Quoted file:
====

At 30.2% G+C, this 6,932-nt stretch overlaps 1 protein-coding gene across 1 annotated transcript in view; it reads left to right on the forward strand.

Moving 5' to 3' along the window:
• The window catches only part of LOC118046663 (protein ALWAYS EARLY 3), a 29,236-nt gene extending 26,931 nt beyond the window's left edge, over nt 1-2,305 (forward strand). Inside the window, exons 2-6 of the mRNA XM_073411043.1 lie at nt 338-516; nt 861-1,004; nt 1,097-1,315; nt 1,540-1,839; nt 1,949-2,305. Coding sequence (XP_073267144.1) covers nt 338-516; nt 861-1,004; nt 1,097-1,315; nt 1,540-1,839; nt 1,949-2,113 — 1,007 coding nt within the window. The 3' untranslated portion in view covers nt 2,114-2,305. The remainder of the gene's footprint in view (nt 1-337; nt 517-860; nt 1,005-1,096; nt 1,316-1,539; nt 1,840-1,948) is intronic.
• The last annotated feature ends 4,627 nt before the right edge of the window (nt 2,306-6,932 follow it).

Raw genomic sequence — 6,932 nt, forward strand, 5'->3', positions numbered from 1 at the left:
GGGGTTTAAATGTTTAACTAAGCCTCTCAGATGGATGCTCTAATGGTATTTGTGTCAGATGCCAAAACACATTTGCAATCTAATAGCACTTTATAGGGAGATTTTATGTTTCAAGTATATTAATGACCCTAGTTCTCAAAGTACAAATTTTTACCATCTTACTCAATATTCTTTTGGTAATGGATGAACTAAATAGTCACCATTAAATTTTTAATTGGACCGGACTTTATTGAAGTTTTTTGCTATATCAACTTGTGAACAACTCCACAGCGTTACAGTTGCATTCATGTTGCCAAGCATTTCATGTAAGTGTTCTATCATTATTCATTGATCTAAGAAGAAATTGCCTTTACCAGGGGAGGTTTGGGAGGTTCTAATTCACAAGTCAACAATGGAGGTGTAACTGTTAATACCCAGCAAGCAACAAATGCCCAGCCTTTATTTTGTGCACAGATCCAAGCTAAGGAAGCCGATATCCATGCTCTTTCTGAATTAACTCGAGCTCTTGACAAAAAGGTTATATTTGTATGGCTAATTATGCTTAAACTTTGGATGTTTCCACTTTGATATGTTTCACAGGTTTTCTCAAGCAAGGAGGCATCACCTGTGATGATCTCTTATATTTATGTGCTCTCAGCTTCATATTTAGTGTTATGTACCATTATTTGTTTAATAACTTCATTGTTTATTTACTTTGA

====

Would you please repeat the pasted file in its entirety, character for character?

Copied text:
At 30.2% G+C, this 6,932-nt stretch overlaps 1 protein-coding gene across 1 annotated transcript in view; it reads left to right on the forward strand.

Moving 5' to 3' along the window:
• The window catches only part of LOC118046663 (protein ALWAYS EARLY 3), a 29,236-nt gene extending 26,931 nt beyond the window's left edge, over nt 1-2,305 (forward strand). Inside the window, exons 2-6 of the mRNA XM_073411043.1 lie at nt 338-516; nt 861-1,004; nt 1,097-1,315; nt 1,540-1,839; nt 1,949-2,305. Coding sequence (XP_073267144.1) covers nt 338-516; nt 861-1,004; nt 1,097-1,315; nt 1,540-1,839; nt 1,949-2,113 — 1,007 coding nt within the window. The 3' untranslated portion in view covers nt 2,114-2,305. The remainder of the gene's footprint in view (nt 1-337; nt 517-860; nt 1,005-1,096; nt 1,316-1,539; nt 1,840-1,948) is intronic.
• The last annotated feature ends 4,627 nt before the right edge of the window (nt 2,306-6,932 follow it).

Raw genomic sequence — 6,932 nt, forward strand, 5'->3', positions numbered from 1 at the left:
GGGGTTTAAATGTTTAACTAAGCCTCTCAGATGGATGCTCTAATGGTATTTGTGTCAGATGCCAAAACACATTTGCAATCTAATAGCACTTTATAGGGAGATTTTATGTTTCAAGTATATTAATGACCCTAGTTCTCAAAGTACAAATTTTTACCATCTTACTCAATATTCTTTTGGTAATGGATGAACTAAATAGTCACCATTAAATTTTTAATTGGACCGGACTTTATTGAAGTTTTTTGCTATATCAACTTGTGAACAACTCCACAGCGTTACAGTTGCATTCATGTTGCCAAGCATTTCATGTAAGTGTTCTATCATTATTCATTGATCTAAGAAGAAATTGCCTTTACCAGGGGAGGTTTGGGAGGTTCTAATTCACAAGTCAACAATGGAGGTGTAACTGTTAATACCCAGCAAGCAACAAATGCCCAGCCTTTATTTTGTGCACAGATCCAAGCTAAGGAAGCCGATATCCATGCTCTTTCTGAATTAACTCGAGCTCTTGACAAAAAGGTTATATTTGTATGGCTAATTATGCTTAAACTTTGGATGTTTCCACTTTGATATGTTTCACAGGTTTTCTCAAGCAAGGAGGCATCACCTGTGATGATCTCTTATATTTATGTGCTCTCAGCTTCATATTTAGTGTTATGTACCATTATTTGTTTAATAACTTCATTGTTTATTTACTTTGA